By Dakota Antelman, Contributing Writer
Marlborough – While New England expat Tom Brady celebrated his Super Bowl win Feb. 7, Patrice Spicer, a nurse at UMass Memorial – Marlborough Hospital, boarded the very plane Brady used to ride on and headed home to tell stories about her own Super Bowl weekend.
Spicer is an endoscopy nurse who volunteered alongside colleagues in a pair of Marlborough Hospital coronavirus wards during the first wave of the COVID-19 pandemic last spring. For over a year, she’s stood near the frontlines of this health crisis seeing difficult moments of loss and separation.
This month, though, she got a break from it all via an all-expense-paid trip to Tampa Bay to see Brady’s Buccaneers play the Kansas City Chiefs in Super Bowl LV.
“Everybody deserved to go,” Spicer said in an interview, Feb. 10. “…I’m just very fortunate that I went.”
A small crowd full of health care workers
Facing the need to reduce crowd sizes as the pandemic lingers, the NFL limited Super Bowl attendance to roughly 22,000 tickets this year. Of those attendees, Feb. 7, roughly 7,500 were health care workers coming from near and far.
The New England Patriots got 76 total tickets to hand out. As Spicer was the only Marlborough Hospital employee chosen, she headed south solo but hardly alone.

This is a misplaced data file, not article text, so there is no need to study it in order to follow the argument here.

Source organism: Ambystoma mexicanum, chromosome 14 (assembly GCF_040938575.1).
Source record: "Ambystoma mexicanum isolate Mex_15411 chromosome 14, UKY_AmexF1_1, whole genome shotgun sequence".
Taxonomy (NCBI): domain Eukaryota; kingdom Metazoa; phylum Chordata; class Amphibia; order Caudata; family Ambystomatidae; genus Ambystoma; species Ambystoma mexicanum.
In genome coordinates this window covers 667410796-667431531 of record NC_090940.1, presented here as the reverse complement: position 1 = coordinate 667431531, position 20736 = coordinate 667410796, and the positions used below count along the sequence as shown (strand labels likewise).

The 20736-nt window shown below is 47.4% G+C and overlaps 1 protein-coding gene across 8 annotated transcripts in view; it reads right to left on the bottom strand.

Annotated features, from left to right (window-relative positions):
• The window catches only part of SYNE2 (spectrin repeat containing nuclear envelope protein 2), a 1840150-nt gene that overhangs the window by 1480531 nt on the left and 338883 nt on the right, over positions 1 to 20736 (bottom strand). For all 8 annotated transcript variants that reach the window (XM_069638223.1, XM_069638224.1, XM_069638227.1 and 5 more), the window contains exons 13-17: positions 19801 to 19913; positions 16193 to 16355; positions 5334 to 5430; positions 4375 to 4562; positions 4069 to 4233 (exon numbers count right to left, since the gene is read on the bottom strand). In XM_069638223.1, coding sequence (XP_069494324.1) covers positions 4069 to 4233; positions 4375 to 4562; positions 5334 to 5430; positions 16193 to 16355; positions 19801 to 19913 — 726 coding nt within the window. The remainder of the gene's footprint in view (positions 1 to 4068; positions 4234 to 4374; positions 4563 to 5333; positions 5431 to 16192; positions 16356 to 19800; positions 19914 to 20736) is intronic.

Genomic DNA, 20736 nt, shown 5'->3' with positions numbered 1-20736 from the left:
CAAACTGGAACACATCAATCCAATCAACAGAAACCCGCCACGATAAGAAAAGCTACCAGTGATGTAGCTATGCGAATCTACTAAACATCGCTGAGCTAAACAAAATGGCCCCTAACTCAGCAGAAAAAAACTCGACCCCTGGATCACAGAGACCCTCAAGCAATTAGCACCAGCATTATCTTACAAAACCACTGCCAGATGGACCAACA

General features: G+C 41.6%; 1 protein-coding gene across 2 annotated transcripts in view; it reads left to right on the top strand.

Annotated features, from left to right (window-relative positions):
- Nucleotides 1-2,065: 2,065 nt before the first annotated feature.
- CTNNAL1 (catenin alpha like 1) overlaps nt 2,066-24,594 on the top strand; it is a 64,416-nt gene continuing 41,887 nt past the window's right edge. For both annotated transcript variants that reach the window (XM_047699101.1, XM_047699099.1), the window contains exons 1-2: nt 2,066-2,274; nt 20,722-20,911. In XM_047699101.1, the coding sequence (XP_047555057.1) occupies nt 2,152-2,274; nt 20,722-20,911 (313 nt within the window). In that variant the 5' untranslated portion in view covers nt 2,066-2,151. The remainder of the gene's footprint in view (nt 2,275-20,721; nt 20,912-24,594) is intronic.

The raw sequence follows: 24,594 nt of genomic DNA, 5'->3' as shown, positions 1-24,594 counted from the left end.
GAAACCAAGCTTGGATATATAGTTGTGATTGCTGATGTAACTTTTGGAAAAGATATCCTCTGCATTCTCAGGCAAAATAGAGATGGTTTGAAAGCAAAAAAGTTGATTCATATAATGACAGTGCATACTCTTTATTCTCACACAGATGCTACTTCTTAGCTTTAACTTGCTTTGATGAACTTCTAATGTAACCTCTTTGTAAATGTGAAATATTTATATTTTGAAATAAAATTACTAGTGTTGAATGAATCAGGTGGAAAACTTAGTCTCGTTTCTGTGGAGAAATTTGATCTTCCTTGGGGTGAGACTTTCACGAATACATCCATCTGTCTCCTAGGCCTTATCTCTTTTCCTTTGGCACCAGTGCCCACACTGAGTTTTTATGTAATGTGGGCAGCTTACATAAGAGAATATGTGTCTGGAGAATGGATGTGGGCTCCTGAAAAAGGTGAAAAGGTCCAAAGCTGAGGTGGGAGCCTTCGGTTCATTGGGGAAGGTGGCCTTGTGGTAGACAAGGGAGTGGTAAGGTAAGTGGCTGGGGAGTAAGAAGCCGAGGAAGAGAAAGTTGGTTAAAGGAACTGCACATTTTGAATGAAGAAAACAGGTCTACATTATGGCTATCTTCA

The itinerary handed to Spicer called her to meet other health care professionals at Gillette Stadium at 7 a.m. on the morning of the big game.
“I didn’t really know exactly how the day was going to be planned,” she said. “You just are ready to go.”
At the field, Spicer took pictures with Patriots cheerleaders and the team mascot. Then everyone boarded a team bus and traveled, with a police escort, to Logan Airport in Boston where the Patriots plane waited to fly them to Florida.
“Every step of the way, we were treated like royalty,” Spicer said. “I just can’t say enough to thank Robert Kraft and the Patriots organization for such an amazing trip.”
Taking precautions in a big crowd
At the game itself, Spicer sat in a crowd that has, at some points, been criticized as a possible superspreading situation.
Spicer recognizes the concerns but did not see things the same way.
As she cheered, she said, stadium staff roamed the stands reminding anyone whose facemask slipped below their nose to pull it back into position. The NFL distributed PPE kits to game attendees. And, throughout the stadium, plastic and cardboard cutouts placed in seats kept in-person attendees spaced out from one another.
Vaccines helped, too.
“It’s a little bit of security,” Spicer said, who noted she has already received both doses of her vaccine.
Reflecting on a pandemic year
Back in Marlborough, Spicer is back to work. However, she’s not soon forgetting those early days of the pandemic that long predated this Tampa Bay weekend trip.
“The nurses were so busy,” she said. “They were just trying to keep up. So, I just went over and helped them do whatever they needed me to do.”
Those health care workers Spicer labored alongside were the staff of Marlborough’s Granger One and Two units.
After she was just recognized at the Super Bowl, Spicer now wants to make sure none of those unit staff members get forgotten for their sacrifices.
“[Fighting COVID-19 in the spring] was a team sport,” she said. “That’s important because it’s not just all about me. It was a team that took care of these patients.”